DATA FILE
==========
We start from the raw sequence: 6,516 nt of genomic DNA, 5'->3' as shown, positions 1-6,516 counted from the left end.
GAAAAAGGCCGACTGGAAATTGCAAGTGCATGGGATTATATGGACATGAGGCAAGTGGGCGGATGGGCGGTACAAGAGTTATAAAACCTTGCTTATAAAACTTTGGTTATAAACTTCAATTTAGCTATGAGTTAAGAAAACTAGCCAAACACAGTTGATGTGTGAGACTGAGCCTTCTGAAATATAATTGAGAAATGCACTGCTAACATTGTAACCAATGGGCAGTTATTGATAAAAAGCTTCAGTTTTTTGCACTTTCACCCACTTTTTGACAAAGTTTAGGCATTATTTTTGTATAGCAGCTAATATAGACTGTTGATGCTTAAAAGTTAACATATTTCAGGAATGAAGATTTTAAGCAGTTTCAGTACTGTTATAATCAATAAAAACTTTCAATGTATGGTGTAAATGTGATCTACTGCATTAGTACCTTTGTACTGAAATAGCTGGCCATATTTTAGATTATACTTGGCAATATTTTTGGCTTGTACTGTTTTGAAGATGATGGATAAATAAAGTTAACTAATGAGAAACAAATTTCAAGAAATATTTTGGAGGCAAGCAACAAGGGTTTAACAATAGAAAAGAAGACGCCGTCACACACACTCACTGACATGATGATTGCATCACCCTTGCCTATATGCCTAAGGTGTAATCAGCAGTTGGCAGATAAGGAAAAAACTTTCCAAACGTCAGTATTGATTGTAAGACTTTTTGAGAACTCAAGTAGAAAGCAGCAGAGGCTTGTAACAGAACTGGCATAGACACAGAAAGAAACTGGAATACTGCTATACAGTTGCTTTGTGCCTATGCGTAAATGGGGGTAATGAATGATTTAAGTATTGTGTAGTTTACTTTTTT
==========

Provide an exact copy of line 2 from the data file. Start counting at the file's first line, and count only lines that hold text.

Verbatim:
GAAAAAGGCCGACTGGAAATTGCAAGTGCATGGGATTATATGGACATGAGGCAAGTGGGCGGATGGGCGGTACAAGAGTTATAAAACCTTGCTTATAAAACTTTGGTTATAAACTTCAATTTAGCTATGAGTTAAGAAAACTAGCCAAACACAGTTGATGTGTGAGACTGAGCCTTCTGAAATATAATTGAGAAATGCACTGCTAACATTGTAACCAATGGGCAGTTATTGATAAAAAGCTTCAGTTTTTTGCACTTTCACCCACTTTTTGACAAAGTTTAGGCATTATTTTTGTATAGCAGCTAATATAGACTGTTGATGCTTAAAAGTTAACATATTTCAGGAATGAAGATTTTAAGCAGTTTCAGTACTGTTATAATCAATAAAAACTTTCAATGTATGGTGTAAATGTGATCTACTGCATTAGTACCTTTGTACTGAAATAGCTGGCCATATTTTAGATTATACTTGGCAATATTTTTGGCTTGTACTGTTTTGAAGATGATGGATAAATAAAGTTAACTAATGAGAAACAAATTTCAAGAAATATTTTGGAGGCAAGCAACAAGGGTTTAACAATAGAAAAGAAGACGCCGTCACACACACTCACTGACATGATGATTGCATCACCCTTGCCTATATGCCTAAGGTGTAATCAGCAGTTGGCAGATAAGGAAAAAACTTTCCAAACGTCAGTATTGATTGTAAGACTTTTTGAGAACTCAAGTAGAAAGCAGCAGAGGCTTGTAACAGAACTGGCATAGACACAGAAAGAAACTGGAATACTGCTATACAGTTGCTTTGTGCCTATGCGTAAATGGGGGTAATGAATGATTTAAGTATTGTGTAGTTTACTTTTTT